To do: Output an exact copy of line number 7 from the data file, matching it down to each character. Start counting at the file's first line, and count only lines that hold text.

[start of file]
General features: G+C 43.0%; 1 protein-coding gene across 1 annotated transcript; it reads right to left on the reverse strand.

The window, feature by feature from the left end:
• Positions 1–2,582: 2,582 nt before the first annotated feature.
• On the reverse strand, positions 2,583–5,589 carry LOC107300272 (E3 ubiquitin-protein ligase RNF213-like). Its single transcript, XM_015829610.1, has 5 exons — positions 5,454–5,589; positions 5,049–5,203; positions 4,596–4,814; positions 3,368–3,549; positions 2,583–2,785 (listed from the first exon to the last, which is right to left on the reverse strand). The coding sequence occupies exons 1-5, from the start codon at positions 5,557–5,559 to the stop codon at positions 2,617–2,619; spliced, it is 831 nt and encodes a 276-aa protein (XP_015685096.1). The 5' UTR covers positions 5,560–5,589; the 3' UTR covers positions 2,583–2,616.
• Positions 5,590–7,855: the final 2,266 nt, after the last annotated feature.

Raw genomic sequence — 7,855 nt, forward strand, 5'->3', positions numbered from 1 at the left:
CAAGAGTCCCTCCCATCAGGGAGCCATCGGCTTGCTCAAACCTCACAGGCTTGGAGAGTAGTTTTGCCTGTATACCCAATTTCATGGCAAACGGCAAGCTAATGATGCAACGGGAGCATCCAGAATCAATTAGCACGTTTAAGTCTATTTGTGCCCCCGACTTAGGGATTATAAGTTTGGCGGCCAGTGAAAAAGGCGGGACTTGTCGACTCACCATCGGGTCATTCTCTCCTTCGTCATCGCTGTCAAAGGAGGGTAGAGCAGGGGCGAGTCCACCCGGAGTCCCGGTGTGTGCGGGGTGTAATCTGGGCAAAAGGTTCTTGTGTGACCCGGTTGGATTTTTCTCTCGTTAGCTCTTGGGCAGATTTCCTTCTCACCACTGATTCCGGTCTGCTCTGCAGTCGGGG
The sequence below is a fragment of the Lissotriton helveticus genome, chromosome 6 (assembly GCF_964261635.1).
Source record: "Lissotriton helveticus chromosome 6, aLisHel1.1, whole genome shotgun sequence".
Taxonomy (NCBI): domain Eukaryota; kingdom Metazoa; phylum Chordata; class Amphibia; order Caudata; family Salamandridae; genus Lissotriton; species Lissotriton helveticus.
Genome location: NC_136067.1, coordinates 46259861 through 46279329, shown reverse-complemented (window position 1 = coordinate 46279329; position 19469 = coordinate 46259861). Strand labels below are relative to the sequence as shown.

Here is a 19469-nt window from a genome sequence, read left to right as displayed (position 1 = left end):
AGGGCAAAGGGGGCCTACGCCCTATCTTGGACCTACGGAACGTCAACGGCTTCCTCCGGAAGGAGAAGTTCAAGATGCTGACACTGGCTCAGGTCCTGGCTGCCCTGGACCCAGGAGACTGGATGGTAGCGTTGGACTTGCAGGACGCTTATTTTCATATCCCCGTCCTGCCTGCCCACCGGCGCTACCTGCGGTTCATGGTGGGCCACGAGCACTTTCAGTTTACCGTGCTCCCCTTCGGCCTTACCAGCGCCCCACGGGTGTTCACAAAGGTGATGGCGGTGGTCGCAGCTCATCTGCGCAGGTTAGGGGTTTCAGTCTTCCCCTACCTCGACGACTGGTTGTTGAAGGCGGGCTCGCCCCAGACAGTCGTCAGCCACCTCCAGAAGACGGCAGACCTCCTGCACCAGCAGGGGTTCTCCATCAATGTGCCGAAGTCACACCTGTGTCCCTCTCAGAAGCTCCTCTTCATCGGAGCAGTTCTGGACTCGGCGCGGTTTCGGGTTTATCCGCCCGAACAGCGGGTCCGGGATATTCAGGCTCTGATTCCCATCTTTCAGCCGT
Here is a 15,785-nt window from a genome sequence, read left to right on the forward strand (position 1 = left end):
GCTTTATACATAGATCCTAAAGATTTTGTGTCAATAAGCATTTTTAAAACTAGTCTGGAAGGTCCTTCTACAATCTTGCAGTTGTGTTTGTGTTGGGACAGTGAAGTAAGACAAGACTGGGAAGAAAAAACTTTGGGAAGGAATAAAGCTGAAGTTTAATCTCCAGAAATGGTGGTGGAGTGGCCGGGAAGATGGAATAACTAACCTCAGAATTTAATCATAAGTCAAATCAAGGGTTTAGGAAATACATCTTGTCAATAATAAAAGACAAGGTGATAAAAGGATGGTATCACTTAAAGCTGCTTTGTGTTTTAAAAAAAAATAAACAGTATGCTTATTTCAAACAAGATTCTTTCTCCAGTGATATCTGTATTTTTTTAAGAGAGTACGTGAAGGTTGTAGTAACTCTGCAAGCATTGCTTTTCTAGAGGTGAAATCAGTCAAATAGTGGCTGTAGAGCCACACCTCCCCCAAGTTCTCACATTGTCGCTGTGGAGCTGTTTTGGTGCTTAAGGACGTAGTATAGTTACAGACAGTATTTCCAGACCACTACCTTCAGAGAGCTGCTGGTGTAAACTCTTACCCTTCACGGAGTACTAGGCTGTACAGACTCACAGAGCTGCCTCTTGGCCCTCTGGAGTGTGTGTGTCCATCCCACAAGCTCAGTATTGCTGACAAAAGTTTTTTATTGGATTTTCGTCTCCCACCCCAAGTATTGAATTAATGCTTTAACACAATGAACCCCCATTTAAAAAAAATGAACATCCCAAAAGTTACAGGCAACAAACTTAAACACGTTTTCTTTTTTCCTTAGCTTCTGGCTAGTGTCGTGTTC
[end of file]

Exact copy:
CAAGAGTCCCTCCCATCAGGGAGCCATCGGCTTGCTCAAACCTCACAGGCTTGGAGAGTAGTTTTGCCTGTATACCCAATTTCATGGCAAACGGCAAGCTAATGATGCAACGGGAGCATCCAGAATCAATTAGCACGTTTAAGTCTATTTGTGCCCCCGACTTAGGGATTATAAGTTTGGCGGCCAGTGAAAAAGGCGGGACTTGTCGACTCACCATCGGGTCATTCTCTCCTTCGTCATCGCTGTCAAAGGAGGGTAGAGCAGGGGCGAGTCCACCCGGAGTCCCGGTGTGTGCGGGGTGTAATCTGGGCAAAAGGTTCTTGTGTGACCCGGTTGGATTTTTCTCTCGTTAGCTCTTGGGCAGATTTCCTTCTCACCACTGATTCCGGTCTGCTCTGCAGTCGGGG